Unusual highly diastereoselective Rh(II)-catalyzed dimerization of 3-diazo-2-arylidenesuccinimides provides access to a new dibenzazulene scaffold

  1. Anastasia Vepreva1,
  2. Alexander S. Bunev2,
  3. Andrey Yu. Kudinov2,
  4. Grigory Kantin1ORCID Logo,
  5. Mikhail Krasavin1,3ORCID Logo and
  6. Dmitry Dar’in1ORCID Logo

1Saint Petersburg State University, Saint Petersburg 199034, Russian Federation
2Medicinal Chemistry Center, Togliatti State University, 445020 Togliatti, Russian Federation
3Immanuel Kant Baltic Federal University, Kaliningrad 236041, Russian Federation

  1. Corresponding author email

Associate Editor: C. Stephenson
Beilstein J. Org. Chem. 2022, 18, 533–538. https://doi.org/10.3762/bjoc.18.55
Received 19 Mar 2022, Accepted 06 May 2022, Published 11 May 2022

A non-peer-reviewed version of this article has been posted as a preprint https://doi.org/10.3762/bxiv.2022.17.v1


Formation of unusual unsymmetrical dimers or/and indenes via Rh2(esp)2-catalyzed decomposition of 3-diazo-2-arylidenesuccinimides has been investigated. The reaction proceeded under mild conditions, and its result was shown to strongly depend on the nature of the substituents in the diazo substrate. The new reaction provides access to dibenzoazulenodipyrrole and indenopyrrole derivatives in moderate to high yield. Dibenzoazulenodipyrroles bearing alkyl substituents at the nitrogen atom showed pronounced cytotoxocity against the A549 human lung adenocarcinoma cell line while N-aryl analogs were non-cytotoxic.

Keywords: diazo arylidene succinimides; dibenzoazulenodipyrroles; indenopyrroles; Rh2(esp)2-catalyzed decomposition; unsymmetrical dimers


3-Diazo-2-arylidenesuccinimides 1 (DAS) are heterocyclic vinyl-substituted diazocarbonyl compounds with an exclusively (E)-configured double bond which positions the aryl substituent and the diazo group in close proximity. The reactivity of DAS is twofold: on the one hand, these compounds undergo reactions which are typical for diazocarbonyl compounds, on the other hand, their specific geometry enables intriguing transformations with simultaneous involvement of the diazo function and the benzylidene fragment.

DAS were first described in 2020 and were involved in a [2 + 1] cycloaddition to aldehydes to give oxiranes [1]. Later on, we developed a convenient method for the preparation of this class of compounds [2] and showed that DAS can undergo Rh(II)-catalyzed insertion reactions into the heteroatom–H bonds [3]. In 2020, it was shown that under Rh(II) catalysis, DAS can enter insertion reactions into the C–O bond of ethers [4], a rare transformation for diazocarbonyl compounds [5]. The close spatial arrangement of the conjugate aryl fragment and the diazo group in the DAS molecule favors both intramolecular and intermolecular cyclizations involving the arylidene group. Thus, under catalytic decomposition, DAS containing a 2-pyridyl or 2-hydroxyaryl substituent at the double bond underwent cyclization as the result of intramolecular interception of the rhodium carbene, which led to the formation of indolizine [6] or 2H-chromene [7] derivatives, respectively (Figure 1). At the same time, Rh2(esp)2-catalyzed reactions of DAS with nitriles and carbonyl compounds (aldehydes and ketones) enable to obtain the products of formal [5 + 2] cycloaddition reactions ‒ 2-benzazepines [8] and 2-benzoxepines [9,10]. When studying the Rh(II)-catalyzed reaction of DAS with ketones [10], we attempted to involve poorly reactive fluorenone in the reaction. To our surprise, the formation of the spirocyclic benzoxepine was not observed. Instead, the principal product of the reaction was compound 2 (as unequivocally confirmed by the single-crystal X-ray analysis of a representative, compound 2a, see Supporting Information File 1), presumably resulting from the dimerization of the DAS molecule (Figure 1). Intrigued by this unexpected course of the reaction and also by the unusual structure of compound 2, we set off to study this transformation. Herein, we present the results obtained in the course of this investigation.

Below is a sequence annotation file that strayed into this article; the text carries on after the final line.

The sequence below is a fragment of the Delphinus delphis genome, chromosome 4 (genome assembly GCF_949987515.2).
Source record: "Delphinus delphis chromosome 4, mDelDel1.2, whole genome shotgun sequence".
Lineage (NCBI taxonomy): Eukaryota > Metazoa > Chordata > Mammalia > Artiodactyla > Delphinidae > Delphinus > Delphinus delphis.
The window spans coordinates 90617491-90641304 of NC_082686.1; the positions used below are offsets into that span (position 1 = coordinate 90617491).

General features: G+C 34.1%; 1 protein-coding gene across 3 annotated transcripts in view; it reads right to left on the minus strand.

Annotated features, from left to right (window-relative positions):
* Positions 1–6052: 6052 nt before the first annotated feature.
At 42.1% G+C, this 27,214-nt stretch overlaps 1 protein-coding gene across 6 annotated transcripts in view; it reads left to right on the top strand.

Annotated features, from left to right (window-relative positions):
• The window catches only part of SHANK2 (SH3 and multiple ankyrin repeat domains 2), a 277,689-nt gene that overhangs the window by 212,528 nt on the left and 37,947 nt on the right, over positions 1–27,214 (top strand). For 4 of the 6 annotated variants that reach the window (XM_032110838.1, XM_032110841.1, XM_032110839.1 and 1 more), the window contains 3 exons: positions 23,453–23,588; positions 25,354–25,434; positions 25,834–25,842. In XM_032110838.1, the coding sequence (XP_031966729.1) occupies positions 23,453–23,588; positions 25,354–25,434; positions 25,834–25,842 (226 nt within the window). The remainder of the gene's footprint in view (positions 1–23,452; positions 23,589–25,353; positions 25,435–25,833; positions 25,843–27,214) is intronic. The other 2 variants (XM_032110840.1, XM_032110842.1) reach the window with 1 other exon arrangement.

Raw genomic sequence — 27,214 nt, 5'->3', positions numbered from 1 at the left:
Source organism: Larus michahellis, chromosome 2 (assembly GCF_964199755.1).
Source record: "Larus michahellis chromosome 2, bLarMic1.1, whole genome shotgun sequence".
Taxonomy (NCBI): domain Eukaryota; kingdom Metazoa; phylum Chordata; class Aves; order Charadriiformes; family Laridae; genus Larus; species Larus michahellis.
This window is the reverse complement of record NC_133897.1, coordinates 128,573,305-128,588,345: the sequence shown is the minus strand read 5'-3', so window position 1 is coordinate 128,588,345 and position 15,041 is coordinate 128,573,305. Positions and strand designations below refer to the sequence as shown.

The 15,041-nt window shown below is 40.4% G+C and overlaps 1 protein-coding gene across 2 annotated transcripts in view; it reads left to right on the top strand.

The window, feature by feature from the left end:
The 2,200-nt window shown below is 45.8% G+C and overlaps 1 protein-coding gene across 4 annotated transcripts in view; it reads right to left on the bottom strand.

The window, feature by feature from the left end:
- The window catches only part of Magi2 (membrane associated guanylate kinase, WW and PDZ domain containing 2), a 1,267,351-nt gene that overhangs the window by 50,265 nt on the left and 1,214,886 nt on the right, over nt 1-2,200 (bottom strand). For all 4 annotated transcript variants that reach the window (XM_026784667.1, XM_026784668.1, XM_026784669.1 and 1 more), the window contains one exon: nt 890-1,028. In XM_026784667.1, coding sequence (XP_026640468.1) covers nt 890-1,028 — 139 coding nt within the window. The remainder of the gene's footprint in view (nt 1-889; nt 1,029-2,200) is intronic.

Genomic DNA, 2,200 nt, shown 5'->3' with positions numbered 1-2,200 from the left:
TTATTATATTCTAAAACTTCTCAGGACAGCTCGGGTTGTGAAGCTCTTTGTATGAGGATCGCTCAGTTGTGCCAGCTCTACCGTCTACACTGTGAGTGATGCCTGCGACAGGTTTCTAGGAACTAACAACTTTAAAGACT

Figure 1: Previously reported transformations of DAS (1) and their unusual dimerization investigated in this work.

Results and Discussion